As housing prices in the Sacramento area have risen, homeless rates have unfortunately kept pace – and you don’t have to be unemployed to struggle with housing.
Median rents in Sacramento County have increased 18 percent since 2000, according to a Sacramento Housing Alliance report. After the recession hit in 2008, however, the county lost 66 percent of state and federal funding
“Sacramento County needs 62,072 more affordable rental homes to meet the needs of its lowest income renters,” the report says.
With an average month’s rent for a one bedroom apartment in Sacramento at $1,276.
When his wife died of cancer three years ago, John Moore could not afford to pay the mortgage on their North Sacramento home by himself, and eventually the bank foreclosed.
“After 25 years in that house they sold it from underneath me,” he said.
Because the foreclosure damaged his credit, Moore, who has worked as a street sweeper operator for the past 25 years, had difficulty renting an apartment. At first he rented a room in a private home, but left after the person he rented from stole from him.
Having a dog complicates things as well – Moore’s German shepherd isn’t welcome everywhere. For about the past six months he has been staying at Motel 6, the only motel chain he’s found that allows dogs without a security deposit.
“I’m spending $65 a night just for a motel,” he said. “It adds up real quick.”
Spending about $2,000 a month living there makes it difficult to save enough for the security deposit and first and last month rent.
Because Moore is not computer savvy, his daughter took out an ad on Craigslist for him, but so far hasn’t had any offers of housing.
Moore laughed a little sadly, recalling the first apartment he rented in Sacramento for $79 a month.
Jonathan Romos, 32, has two jobs for two different entities at Cal Expo – as groundskeeper and barista, respectively – but nonetheless is finding it difficult to find housing.
He recently returned to Sacramento after leaving for several months because of the housing shortage. He described the search as frustrating and tedious. Because his price range precludes an apartment of his own, he’s been trying to find a room for rent in a house.
He’s learned that many ads on Craigslist are spam, created to drive traffic to sites where people are paid to generate web hits – in this case, the unwitting web hits of people who think they are responding to a legitimate ad. Even worse, he was contacted by someone purporting to be subletting his Sacramento apartment who asked Romos to wire him a substantial deposit before sending the key, a sketchy proposition to which Romos said no thanks.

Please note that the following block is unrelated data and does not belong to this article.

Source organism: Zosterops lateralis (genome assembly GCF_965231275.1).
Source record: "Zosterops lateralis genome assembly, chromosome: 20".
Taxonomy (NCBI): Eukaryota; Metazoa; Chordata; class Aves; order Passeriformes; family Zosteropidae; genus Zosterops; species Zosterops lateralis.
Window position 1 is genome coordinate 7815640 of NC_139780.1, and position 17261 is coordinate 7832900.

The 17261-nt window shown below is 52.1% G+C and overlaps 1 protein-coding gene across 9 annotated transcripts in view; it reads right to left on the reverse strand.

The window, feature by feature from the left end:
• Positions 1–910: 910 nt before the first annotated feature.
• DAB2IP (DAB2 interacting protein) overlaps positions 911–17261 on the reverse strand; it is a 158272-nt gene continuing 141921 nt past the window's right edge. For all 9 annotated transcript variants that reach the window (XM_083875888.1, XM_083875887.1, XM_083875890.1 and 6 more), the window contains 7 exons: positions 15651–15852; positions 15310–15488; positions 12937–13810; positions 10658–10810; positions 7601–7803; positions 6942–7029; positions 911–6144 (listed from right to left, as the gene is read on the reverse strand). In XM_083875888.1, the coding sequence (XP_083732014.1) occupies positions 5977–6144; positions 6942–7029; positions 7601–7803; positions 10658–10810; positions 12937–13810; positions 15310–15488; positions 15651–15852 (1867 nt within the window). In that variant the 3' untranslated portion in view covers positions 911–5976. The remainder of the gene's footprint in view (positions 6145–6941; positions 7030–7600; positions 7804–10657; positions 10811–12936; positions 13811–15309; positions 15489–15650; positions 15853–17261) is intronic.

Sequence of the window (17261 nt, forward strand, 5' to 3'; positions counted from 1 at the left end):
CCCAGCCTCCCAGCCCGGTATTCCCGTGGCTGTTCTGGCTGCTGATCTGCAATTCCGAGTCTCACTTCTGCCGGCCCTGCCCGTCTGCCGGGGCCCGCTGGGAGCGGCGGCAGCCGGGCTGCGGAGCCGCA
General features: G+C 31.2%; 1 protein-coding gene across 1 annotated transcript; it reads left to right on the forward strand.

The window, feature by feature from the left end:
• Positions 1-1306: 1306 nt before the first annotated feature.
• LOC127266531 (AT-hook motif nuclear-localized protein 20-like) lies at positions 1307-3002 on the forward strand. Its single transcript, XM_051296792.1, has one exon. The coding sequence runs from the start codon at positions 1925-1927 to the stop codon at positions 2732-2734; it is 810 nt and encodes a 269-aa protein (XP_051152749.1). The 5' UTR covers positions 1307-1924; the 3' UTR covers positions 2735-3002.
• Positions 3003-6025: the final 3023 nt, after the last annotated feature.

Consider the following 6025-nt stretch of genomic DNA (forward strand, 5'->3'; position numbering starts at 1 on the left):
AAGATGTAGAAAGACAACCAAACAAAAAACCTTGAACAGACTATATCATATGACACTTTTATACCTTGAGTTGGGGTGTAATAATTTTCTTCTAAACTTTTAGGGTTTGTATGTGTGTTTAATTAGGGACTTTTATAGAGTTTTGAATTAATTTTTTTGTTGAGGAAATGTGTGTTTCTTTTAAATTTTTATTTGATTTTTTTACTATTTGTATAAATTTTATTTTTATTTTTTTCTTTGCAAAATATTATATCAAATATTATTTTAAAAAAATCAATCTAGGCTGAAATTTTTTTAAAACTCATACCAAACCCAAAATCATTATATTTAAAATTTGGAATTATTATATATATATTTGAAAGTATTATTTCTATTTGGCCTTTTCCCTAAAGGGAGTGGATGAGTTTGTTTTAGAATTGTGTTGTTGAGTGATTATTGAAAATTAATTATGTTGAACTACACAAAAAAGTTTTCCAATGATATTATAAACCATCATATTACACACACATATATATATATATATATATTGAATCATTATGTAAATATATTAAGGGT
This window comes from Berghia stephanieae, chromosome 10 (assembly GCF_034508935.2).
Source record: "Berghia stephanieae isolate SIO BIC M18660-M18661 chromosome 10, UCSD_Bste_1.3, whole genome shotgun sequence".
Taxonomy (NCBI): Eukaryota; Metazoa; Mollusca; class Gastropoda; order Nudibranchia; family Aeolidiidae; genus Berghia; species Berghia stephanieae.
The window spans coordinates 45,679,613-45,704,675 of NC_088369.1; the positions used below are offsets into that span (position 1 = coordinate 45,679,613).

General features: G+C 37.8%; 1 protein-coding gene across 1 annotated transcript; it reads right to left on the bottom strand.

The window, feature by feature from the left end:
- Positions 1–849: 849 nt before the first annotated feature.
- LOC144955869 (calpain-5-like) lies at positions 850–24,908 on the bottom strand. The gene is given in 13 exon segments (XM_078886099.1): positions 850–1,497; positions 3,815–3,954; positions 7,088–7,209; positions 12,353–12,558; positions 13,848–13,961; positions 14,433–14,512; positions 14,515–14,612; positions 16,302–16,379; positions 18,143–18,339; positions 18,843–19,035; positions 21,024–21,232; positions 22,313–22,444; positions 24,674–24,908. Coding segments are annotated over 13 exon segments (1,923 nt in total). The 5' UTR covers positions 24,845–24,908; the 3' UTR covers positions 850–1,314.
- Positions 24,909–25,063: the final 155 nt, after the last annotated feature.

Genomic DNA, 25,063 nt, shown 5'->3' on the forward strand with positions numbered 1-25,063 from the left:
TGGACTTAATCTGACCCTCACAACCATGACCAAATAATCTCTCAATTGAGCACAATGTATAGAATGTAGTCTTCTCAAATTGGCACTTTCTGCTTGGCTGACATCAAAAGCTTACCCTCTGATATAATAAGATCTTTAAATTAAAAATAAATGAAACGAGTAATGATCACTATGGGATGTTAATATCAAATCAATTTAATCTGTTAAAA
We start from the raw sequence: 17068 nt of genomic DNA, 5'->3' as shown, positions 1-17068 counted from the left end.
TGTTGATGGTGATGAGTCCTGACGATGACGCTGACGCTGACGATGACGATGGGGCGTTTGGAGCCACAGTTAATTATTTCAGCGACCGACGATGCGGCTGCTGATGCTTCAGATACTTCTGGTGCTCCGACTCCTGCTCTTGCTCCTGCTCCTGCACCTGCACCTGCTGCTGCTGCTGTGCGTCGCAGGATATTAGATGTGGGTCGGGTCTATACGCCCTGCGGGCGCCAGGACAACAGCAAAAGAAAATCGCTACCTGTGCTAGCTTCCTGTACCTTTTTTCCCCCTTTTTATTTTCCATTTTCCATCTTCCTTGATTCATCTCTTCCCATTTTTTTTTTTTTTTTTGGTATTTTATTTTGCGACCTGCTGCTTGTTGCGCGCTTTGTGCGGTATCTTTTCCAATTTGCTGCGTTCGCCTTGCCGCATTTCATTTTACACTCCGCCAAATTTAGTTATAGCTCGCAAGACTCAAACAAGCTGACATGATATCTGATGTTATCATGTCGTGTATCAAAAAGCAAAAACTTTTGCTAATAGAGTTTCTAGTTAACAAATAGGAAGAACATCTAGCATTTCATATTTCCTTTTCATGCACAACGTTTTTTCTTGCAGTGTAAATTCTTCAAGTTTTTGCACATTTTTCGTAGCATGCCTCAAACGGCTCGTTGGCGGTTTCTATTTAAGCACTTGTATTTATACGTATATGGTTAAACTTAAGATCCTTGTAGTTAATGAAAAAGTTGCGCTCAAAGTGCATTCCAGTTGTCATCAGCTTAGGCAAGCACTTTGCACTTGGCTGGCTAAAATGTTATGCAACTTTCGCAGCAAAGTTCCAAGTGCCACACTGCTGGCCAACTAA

He has been staying at the downtown youth hostel, but that is a limited solution, as it doesn’t allow stays of more than two weeks in a year.
Some variation on Moore’s and Romos’s predicaments are being played out all over the area, as low income workers scramble for a dwindling number of affordable rental properties, said Veronica Beaty, policy director for the Sacramento Housing Alliance.
Despite the staggering unmet need and dearth of resources, Beaty was optimistic about the potential to meet the need.
“Absolutely – there are solutions out there,” she said in a telephone interview last week.
Rental assistance, development of affordable housing and creativity in addressing unmet needs are potential puzzle pieces to solve the current crisis. All these things cost money – but so do the many problems that come with homelessness, including incarceration, emergency room care, and cleanup of homeless encampments.
“I would say we can’t afford not to do it,” Beaty said.
Problems from lack of affordable housing can ripple out in the community. It can make it harder for businesses to find and retain adequate staffing, Beaty said.
“Cities start to lose people who make cities work,” she said.
Although not everyone who is homeless is mentally ill or drug addicted, poverty and homelessness can have an adverse effect on both mental and physical health, which also imposes costs on society, Beaty said. That is, if someone wasn’t lower income or drug addicted before becoming homeless, hopelessness and despair over their situation could drive them in that direction.
People can be resourceful in coping with housing problems, ‘doubling up, crashing on friends’ couches,’ or other improvisations – but when the lack of affordable housing is systemic, the solution should be too. The alliance supports California Senate Bill 2 and Assembly Bill 71, which seek permanent funding sources for affordable housing at the state level, calling on local leaders to assist in the effort.
“We’re seeing an uptick in political will to get together to look at solutions,” Beaty said.
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